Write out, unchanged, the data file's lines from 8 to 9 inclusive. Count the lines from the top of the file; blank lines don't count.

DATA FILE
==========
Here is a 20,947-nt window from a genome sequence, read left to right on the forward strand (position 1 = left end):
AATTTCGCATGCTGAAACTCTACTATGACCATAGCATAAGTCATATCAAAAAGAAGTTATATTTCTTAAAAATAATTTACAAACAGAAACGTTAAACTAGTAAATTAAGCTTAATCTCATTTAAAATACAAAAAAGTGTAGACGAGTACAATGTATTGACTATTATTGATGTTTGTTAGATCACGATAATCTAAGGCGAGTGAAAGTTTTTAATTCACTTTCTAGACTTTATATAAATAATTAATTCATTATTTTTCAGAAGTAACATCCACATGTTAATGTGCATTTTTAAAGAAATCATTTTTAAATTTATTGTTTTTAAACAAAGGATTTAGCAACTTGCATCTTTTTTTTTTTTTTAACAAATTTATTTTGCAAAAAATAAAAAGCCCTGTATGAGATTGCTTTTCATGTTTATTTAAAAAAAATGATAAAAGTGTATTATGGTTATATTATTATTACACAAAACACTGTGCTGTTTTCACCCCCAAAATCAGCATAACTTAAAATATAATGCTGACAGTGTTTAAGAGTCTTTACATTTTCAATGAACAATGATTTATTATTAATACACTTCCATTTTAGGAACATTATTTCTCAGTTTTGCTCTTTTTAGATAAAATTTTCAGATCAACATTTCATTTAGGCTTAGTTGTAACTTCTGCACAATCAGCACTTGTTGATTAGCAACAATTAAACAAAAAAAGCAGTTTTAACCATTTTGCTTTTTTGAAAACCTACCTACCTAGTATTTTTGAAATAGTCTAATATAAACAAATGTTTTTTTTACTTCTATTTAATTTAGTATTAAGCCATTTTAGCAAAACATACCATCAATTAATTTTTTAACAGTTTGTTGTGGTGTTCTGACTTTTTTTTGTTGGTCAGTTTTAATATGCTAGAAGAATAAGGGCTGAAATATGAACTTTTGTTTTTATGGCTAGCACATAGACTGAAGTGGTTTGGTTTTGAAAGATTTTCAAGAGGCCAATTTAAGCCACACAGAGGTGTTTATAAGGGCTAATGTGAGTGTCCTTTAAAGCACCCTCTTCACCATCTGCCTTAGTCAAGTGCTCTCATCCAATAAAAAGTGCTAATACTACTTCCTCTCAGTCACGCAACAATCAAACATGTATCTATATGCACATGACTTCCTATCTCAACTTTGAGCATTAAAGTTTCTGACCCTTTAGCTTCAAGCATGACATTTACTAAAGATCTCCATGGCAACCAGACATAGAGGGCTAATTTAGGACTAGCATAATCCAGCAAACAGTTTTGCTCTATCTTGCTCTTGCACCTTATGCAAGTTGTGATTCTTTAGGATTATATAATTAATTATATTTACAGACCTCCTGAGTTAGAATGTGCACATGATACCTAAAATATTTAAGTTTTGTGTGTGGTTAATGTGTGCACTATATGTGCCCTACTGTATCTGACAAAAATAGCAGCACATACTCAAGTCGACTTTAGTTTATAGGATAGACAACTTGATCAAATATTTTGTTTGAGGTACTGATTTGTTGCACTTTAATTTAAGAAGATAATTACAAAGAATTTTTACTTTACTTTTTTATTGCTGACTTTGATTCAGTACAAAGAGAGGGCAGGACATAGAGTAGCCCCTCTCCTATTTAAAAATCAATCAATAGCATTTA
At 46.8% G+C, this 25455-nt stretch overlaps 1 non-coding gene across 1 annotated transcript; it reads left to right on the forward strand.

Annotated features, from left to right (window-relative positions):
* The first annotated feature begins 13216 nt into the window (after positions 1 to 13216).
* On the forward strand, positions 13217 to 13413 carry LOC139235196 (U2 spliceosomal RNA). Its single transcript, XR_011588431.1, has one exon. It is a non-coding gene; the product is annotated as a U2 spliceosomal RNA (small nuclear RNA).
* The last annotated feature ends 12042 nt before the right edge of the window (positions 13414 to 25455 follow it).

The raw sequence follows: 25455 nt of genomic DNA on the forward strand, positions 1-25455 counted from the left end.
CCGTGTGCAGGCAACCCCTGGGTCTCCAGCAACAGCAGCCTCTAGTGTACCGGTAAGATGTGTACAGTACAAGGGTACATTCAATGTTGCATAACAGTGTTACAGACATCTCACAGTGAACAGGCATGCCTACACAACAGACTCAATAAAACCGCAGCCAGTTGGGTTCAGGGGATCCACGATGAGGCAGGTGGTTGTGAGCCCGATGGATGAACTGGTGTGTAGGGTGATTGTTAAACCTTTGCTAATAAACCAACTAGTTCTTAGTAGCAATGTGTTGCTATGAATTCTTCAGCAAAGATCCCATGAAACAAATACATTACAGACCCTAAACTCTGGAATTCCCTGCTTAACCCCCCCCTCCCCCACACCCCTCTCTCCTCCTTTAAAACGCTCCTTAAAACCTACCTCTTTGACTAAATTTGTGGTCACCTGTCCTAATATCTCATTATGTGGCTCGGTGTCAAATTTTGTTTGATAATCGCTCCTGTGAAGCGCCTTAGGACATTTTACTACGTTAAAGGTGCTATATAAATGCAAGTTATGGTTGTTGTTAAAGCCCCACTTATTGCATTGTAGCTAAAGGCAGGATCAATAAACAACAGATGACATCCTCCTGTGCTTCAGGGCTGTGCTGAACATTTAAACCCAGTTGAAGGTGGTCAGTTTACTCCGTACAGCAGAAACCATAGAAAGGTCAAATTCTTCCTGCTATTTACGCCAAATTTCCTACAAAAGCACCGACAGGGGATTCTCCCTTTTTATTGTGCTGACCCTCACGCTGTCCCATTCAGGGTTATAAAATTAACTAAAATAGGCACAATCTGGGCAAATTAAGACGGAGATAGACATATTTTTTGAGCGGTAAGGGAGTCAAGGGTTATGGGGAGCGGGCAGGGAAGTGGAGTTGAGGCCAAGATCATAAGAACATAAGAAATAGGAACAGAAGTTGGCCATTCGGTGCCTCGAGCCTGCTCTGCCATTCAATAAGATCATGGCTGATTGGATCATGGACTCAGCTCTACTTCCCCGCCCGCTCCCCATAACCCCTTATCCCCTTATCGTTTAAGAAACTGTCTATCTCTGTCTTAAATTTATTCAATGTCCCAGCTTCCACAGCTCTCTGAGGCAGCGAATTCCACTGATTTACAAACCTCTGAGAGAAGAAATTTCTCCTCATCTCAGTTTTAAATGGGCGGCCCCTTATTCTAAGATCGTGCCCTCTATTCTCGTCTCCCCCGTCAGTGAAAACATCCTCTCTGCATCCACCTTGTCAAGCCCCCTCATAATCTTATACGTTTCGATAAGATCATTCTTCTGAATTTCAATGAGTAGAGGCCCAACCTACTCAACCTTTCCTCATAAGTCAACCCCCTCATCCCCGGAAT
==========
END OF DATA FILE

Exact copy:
The raw sequence follows: 25455 nt of genomic DNA on the forward strand, positions 1-25455 counted from the left end.
CCGTGTGCAGGCAACCCCTGGGTCTCCAGCAACAGCAGCCTCTAGTGTACCGGTAAGATGTGTACAGTACAAGGGTACATTCAATGTTGCATAACAGTGTTACAGACATCTCACAGTGAACAGGCATGCCTACACAACAGACTCAATAAAACCGCAGCCAGTTGGGTTCAGGGGATCCACGATGAGGCAGGTGGTTGTGAGCCCGATGGATGAACTGGTGTGTAGGGTGATTGTTAAACCTTTGCTAATAAACCAACTAGTTCTTAGTAGCAATGTGTTGCTATGAATTCTTCAGCAAAGATCCCATGAAACAAATACATTACAGACCCTAAACTCTGGAATTCCCTGCTTAACCCCCCCCTCCCCCACACCCCTCTCTCCTCCTTTAAAACGCTCCTTAAAACCTACCTCTTTGACTAAATTTGTGGTCACCTGTCCTAATATCTCATTATGTGGCTCGGTGTCAAATTTTGTTTGATAATCGCTCCTGTGAAGCGCCTTAGGACATTTTACTACGTTAAAGGTGCTATATAAATGCAAGTTATGGTTGTTGTTAAAGCCCCACTTATTGCATTGTAGCTAAAGGCAGGATCAATAAACAACAGATGACATCCTCCTGTGCTTCAGGGCTGTGCTGAACATTTAAACCCAGTTGAAGGTGGTCAGTTTACTCCGTACAGCAGAAACCATAGAAAGGTCAAATTCTTCCTGCTATTTACGCCAAATTTCCTACAAAAGCACCGACAGGGGATTCTCCCTTTTTATTGTGCTGACCCTCACGCTGTCCCATTCAGGGTTATAAAATTAACTAAAATAGGCACAATCTGGGCAAATTAAGACGGAGATAGACATATTTTTTGAGCGGTAAGGGAGTCAAGGGTTATGGGGAGCGGGCAGGGAAGTGGAGTTGAGGCCAAGATCATAAGAACATAAGAAATAGGAACAGAAGTTGGCCATTCGGTGCCTCGAGCCTGCTCTGCCATTCAATAAGATCATGGCTGATTGGATCATGGACTCAGCTCTACTTCCCCGCCCGCTCCCCATAACCCCTTATCCCCTTATCGTTTAAGAAACTGTCTATCTCTGTCTTAAATTTATTCAATGTCCCAGCTTCCACAGCTCTCTGAGGCAGCGAATTCCACTGATTTACAAACCTCTGAGAGAAGAAATTTCTCCTCATCTCAGTTTTAAATGGGCGGCCCCTTATTCTAAGATCGTGCCCTCTATTCTCGTCTCCCCCGTCAGTGAAAACATCCTCTCTGCATCCACCTTGTCAAGCCCCCTCATAATCTTATACGTTTCGATAAGATCATTCTTCTGAATTTCAATGAGTAGAGGCCCAACCTACTCAACCTTTCCTCATAAGTCAACCCCCTCATCCCCGGAAT